WASHINGTON — If you buy medicine through Medicare's prescription drug program, you could be paying too much.
The taxpayers who finance Medicare aren't doing too well, either.
Insurance companies involved in the Medicare prescription drug benefit have overcharged subscribers and taxpayers by several billion dollars, according to the inspector general for the Department of Health and Human Services. Eighty percent of the participating insurance companies owe the program an estimated $4.4 billion for 2006 alone.
Medicare, however, has been slow to do something about it. In fact, the agency doesn't even know how much money the insurance companies owe taxpayers because it hasn't begun most of the financial audits needed to determine that.
"It shows a mindset that could care less about wasting taxpayer money, that has no problem with padding profits of drug companies with hard-earned taxpayer dollars," said Sen. Claire McCaskill, a Missouri Democrat.
McCaskill, a former state auditor, has asked the Centers for Medicare and Medicaid Services, which administers the program, to explain why so many audits haven't been done and how it plans to collect the $4.4 billion.
Medicare is the federal health insurance program for people 65 and older. The optional prescription drug benefit, which subsidizes the costs of medicine for subscribers, was the subject of an intense political debate before Congress enacted the program in 2003.
The program's nearly 27 million beneficiaries generally pay for the coverage, known as Medicare part D, through a monthly premium that's deducted from their Social Security checks. That and Medicare subsidies paid for by taxpayers pay for the $60 billion program.
CMS contracts with private insurance companies to provide the drug coverage. Each offers a bid, which represents the company's estimate of the average monthly revenue it would need to provide the basic prescription drug benefit to each beneficiary.
Medicare is required to complete financial audits of at least a third of all the insurance companies that offer the prescription drug benefit to determine how they set their prices.
For 2006, the first year of the program, Medicare was required to perform 165 audits. However, the inspector general found that, as of April, it had begun only seven, or 4 percent.
With 158 other audits from 2006 remaining to be done and audits for 2007 and 2008 waiting in the wings, problems found in the first year of the program aren't likely to be fixed before 2010, according to the inspector general's report.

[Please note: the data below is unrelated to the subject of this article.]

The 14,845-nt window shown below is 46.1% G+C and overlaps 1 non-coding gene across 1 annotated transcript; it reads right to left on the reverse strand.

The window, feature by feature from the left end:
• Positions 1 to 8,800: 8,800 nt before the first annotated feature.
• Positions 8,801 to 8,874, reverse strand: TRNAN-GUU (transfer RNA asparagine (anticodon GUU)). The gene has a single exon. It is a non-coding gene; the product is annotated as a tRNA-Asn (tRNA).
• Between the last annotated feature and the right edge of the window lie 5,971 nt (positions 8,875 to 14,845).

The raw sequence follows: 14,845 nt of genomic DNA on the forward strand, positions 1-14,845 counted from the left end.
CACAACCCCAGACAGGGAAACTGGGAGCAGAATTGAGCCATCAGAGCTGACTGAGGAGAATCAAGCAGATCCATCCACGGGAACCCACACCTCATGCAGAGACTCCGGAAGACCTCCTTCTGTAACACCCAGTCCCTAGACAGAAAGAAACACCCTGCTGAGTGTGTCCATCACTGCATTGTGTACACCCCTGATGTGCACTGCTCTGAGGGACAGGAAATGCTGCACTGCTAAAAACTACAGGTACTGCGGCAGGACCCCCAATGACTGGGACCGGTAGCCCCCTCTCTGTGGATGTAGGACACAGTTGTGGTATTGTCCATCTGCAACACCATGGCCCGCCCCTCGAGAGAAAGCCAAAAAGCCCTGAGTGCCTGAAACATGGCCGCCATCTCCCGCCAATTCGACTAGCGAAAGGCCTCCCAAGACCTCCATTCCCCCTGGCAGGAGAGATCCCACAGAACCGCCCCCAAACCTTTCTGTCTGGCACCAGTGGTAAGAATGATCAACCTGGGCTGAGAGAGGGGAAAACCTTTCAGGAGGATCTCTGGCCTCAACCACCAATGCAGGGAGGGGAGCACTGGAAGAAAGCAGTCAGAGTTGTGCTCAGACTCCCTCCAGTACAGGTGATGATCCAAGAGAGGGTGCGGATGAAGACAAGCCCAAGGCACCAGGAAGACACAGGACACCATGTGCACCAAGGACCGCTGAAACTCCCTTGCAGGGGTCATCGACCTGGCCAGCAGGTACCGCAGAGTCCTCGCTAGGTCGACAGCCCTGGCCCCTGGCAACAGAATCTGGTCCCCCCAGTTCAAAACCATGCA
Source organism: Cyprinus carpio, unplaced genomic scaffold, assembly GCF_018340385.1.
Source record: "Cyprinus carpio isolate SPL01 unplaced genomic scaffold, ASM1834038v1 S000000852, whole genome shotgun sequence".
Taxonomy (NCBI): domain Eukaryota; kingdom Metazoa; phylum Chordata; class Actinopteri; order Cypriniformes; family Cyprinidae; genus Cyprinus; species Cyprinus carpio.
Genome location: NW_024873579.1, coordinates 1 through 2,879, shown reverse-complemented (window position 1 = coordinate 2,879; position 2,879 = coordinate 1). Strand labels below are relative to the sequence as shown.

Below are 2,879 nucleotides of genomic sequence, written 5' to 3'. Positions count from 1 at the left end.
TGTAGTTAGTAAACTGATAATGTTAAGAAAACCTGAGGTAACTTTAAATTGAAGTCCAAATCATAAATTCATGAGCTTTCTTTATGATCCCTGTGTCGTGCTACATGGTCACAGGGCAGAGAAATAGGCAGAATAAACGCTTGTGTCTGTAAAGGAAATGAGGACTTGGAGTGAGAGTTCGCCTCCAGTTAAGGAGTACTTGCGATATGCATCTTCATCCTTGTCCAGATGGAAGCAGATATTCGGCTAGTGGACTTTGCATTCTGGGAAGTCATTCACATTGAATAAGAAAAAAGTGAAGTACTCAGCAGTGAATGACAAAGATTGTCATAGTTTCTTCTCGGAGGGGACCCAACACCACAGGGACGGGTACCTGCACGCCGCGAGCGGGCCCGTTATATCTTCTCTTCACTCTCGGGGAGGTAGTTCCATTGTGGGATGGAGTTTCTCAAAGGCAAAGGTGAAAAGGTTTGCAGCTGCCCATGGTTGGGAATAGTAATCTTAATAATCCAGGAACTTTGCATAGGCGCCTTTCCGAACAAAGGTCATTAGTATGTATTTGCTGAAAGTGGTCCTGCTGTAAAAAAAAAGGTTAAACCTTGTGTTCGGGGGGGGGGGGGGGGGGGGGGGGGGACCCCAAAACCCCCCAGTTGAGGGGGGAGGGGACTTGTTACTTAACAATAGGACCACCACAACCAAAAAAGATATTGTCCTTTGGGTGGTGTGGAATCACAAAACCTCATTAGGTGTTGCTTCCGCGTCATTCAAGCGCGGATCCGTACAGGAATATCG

The financial fallout could snowball "to the detriment" of beneficiaries and the program.
"Delaying financial audits increase the risk that (the companies) will use inaccurate and unsupported . . . data to estimate the cost of providing Part D benefits in future plan years," the report said.
In response to the findings, the Medicare agency issued a statement indicating that as of Jan. 28, it had either begun or completed 103 of the 165 required audits for the plan in 2006.
Medicare officials said they limited the initial financial audits to seven to "test the audit protocol." The agency waited until April to begin the others because insurance companies had until March 31 to submit all of their 2006 contract data.
Critics find that less than reassuring.
"I think they're not minding the store," said Paul Precht, director of policy for the Medicare Rights Center, a national nonprofit group that counsels Medicare subscribers. "I think that if there's a political will to hold the plans accountable, and if resources would be devoted to conducting these audits, you're going to get money back for the taxpayers."
Robert Zirkelbach, a spokesman for America's Health Insurance Plans, an association that represents insurance companies, defended how they managed the program in 2006.
"Health plans based their bids on the best projections available at the time," he said. "Since that was the first year, health plans did not have experience projecting Part D expenditures. As plans have gotten experience, they've been able to have more accurate projections."
Inspector General Daniel Levinson found a number of problems. Among them:
A quarter of all bid audits done for the years 2006 and 2007 had errors that resulted in higher profits for the insurance companies, higher costs for Medicare and higher premiums or fewer benefits for the beneficiaries.
One mistake, if corrected, would've lowered monthly premiums by about $9. In another, one plan priced the co-pay for a generic drug at $5 instead of $4, the correct amount.
Another financial error occurred when an insurance company overcharged for mail-order prescriptions. Some administrative and marketing costs also were "unreasonably high."
Costs charged by companies in some cases were questionable because the supporting financial data was "poor" and "inadequate."
However, none of the findings resulted in changes to the program, the inspector general found, because the bid audits are done after the contracts with the insurance companies are signed and beneficiaries are enrolled.
The insurance companies never faced penalties for their mistakes and overcharges because the bid audits don't say whether errors are "misrepresentations" or honest mistakes.
That means problems haven't been fixed, the inspector general said.
"Bid audits are not designed to lead to sanctions," the report says. "However, without any consequences . . . their deterrent effect is limited."
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